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It’s simple but not easy to be a successful brand in social spaces.

Being brilliant at what you do, or having an awesome product, is the cornerstone of pretty much every social success story. People talk about and talk to organisations that have got their shit together.

Obvious. Simple. Not easy.

The Sick Kids Hospital in Edinburgh has got its shit together.

It is a world class operation and I am very lucky that it is on my doorstep.

I know that from personal experience. My daughter had a minor operation there and the quality of physical and emotional care that she (and we) received was outstanding.

I also know it from the personal experiences of many other parents, all of whom (like me) will wax lyrical about the hospital without hesitation.

In fact, whether or not you’ve direct dealings with the hospital, I doubt that there are many parents in the region who are not aware of how good it is, such is the sustained level of positive word of mouth that it generates.

Moreover I think it goes beyond a general awareness that the hospital is good at what it does. That awareness is underpinned by a deeper understanding of what it is that makes the hospital special.

Namely its holistic approach to care. Its recognition that an empathetic, reassuring emotional environment is as important to the wellbeing of a child as the quality of the physical medical care. Its attention to detail in terms of supporting not just the infant patients but their concerned families.

And I think that most people appreciate that such a level of holistic care can not be sustained by the 2011 National Health Service.

They know that NHS funding has to be topped up with charitable donations.

More importantly they know, from first hand experience and/or word of mouth, that said charitable donations have a direct positive impact on the quality of care provision. There is little doubt in anyone’s mind that a donation to The Sick Kids Friends Foundation is money well spent.

Which makes people more predisposed to dip into their pockets on its behalf.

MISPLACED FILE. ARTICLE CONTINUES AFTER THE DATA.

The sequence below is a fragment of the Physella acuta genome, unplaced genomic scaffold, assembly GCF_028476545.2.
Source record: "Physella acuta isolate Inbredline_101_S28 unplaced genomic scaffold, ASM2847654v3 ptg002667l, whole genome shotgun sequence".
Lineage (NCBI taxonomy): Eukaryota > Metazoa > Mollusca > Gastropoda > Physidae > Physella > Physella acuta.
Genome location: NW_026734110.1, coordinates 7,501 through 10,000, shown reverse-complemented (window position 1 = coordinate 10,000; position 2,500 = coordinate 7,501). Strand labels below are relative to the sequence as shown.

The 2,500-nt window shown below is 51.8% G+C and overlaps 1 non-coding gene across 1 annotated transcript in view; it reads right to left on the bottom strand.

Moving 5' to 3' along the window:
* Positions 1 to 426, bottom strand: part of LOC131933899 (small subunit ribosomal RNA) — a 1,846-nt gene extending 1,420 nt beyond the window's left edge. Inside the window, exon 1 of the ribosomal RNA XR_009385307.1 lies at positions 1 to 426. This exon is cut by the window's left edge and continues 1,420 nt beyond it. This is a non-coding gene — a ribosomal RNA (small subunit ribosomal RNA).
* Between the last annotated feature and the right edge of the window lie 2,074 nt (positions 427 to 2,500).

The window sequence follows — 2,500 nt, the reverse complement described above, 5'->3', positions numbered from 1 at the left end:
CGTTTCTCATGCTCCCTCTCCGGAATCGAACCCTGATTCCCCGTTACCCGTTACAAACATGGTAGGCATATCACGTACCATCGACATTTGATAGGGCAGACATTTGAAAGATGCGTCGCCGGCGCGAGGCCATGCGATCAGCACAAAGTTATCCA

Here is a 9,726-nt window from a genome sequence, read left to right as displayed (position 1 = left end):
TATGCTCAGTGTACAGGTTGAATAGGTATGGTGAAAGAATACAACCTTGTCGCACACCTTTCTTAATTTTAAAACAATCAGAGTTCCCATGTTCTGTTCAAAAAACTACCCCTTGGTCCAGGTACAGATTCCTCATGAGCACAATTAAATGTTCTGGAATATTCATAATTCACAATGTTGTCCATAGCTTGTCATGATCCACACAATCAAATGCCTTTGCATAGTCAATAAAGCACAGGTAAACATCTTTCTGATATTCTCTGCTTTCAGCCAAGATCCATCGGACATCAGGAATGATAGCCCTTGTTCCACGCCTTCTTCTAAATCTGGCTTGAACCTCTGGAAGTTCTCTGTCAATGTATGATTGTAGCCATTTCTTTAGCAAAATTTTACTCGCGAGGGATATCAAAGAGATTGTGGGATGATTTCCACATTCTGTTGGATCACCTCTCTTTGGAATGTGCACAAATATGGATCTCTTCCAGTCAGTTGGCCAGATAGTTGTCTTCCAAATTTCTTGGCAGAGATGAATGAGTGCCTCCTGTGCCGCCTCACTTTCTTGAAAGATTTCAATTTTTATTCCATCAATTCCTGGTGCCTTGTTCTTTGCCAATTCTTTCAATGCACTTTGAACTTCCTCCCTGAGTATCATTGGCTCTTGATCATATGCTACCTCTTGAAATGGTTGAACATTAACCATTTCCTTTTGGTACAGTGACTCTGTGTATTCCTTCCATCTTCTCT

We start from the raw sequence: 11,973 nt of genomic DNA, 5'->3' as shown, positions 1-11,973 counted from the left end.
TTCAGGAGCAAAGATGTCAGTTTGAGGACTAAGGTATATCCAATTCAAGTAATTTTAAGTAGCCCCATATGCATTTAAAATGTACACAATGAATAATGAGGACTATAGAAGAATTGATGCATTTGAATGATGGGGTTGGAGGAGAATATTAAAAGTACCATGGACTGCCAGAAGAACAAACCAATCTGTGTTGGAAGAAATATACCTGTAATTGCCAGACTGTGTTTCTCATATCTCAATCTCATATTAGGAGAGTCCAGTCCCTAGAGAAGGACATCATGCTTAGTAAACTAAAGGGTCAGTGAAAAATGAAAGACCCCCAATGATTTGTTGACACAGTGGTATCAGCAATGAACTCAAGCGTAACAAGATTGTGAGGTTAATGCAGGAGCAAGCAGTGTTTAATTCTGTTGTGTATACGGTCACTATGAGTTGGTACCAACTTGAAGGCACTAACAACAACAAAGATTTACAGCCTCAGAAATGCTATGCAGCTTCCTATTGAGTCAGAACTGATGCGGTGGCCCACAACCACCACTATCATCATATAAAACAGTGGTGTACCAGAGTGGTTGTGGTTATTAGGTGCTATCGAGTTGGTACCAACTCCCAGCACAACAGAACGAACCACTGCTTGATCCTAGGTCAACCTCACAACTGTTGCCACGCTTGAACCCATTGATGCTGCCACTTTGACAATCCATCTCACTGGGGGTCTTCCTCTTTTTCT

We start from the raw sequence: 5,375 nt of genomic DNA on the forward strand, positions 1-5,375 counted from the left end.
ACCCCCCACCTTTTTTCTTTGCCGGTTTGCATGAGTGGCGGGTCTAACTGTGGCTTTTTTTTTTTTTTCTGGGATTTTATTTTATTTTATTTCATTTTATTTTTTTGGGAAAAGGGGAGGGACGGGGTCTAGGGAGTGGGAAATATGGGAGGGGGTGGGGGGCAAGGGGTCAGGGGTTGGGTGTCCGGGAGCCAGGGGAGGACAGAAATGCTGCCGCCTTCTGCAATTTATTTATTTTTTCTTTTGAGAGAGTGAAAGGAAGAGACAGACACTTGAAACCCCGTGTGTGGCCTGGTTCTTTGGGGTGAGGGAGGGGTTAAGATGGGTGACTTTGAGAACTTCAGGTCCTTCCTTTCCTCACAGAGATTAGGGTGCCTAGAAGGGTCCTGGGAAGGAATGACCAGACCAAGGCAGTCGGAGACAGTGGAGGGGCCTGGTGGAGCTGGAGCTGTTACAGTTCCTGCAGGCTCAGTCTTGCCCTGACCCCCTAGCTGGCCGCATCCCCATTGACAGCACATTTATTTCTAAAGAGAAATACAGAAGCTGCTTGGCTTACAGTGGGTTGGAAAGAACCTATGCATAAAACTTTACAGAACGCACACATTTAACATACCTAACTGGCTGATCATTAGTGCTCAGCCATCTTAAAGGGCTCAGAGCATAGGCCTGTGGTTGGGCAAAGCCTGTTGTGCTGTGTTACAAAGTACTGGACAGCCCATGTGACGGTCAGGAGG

We found this when raising money for the Sick Kids as one of four charities supported by The Ambeciles during last year’s Mongol Rally.

I was worried about fundraising on two counts.

Firstly that I’m not naturally pushy and that shyness is not a characteristic you associate with great fundraisers.

And secondly that we’d be victims of charity fatigue.

However, there was a palpable sense of warmth locally whenever the Sick Kids was mentioned. Indeed, the lovely people behind the EdCMBE (Edinburgh social media Coffee Morning Beer Evening) invited The Sick Kids, via The Ambeciles, to be the beneficiary of their charitable raffle, which raised over £600.

More recently we’ve witnessed the fundraising phenomenon that is Jack Henderson.

Jack has been drawing pictures to raise money for The Sick Kids. And mightily successfully. His exploits have captured the imagination of press and public alike and he (at the time of writing) has just reached his £10,000 target. Amazing!

(He was helped on his way by a whip round at Blonde in return for this drawing of a robot…)

Jack Draws Anything is an inspired gesture of gratitude for the care received by Jack and his brothers at the hospital. Gratitude for them being very good at what they do.

Being good at what you do is a sure fire way to move people to talk about you.

For The Sick Kids it goes beyond that. Being the best they can be moves people not just to words but to actions, whether that’s proactively raising money on their behalf or making a donation.

Being the best you can be is the best thing you can do.

And, given that word of mouth can work equally hard either for you or against you, being the best you can be will increasingly be the only valid long term marketing strategy.

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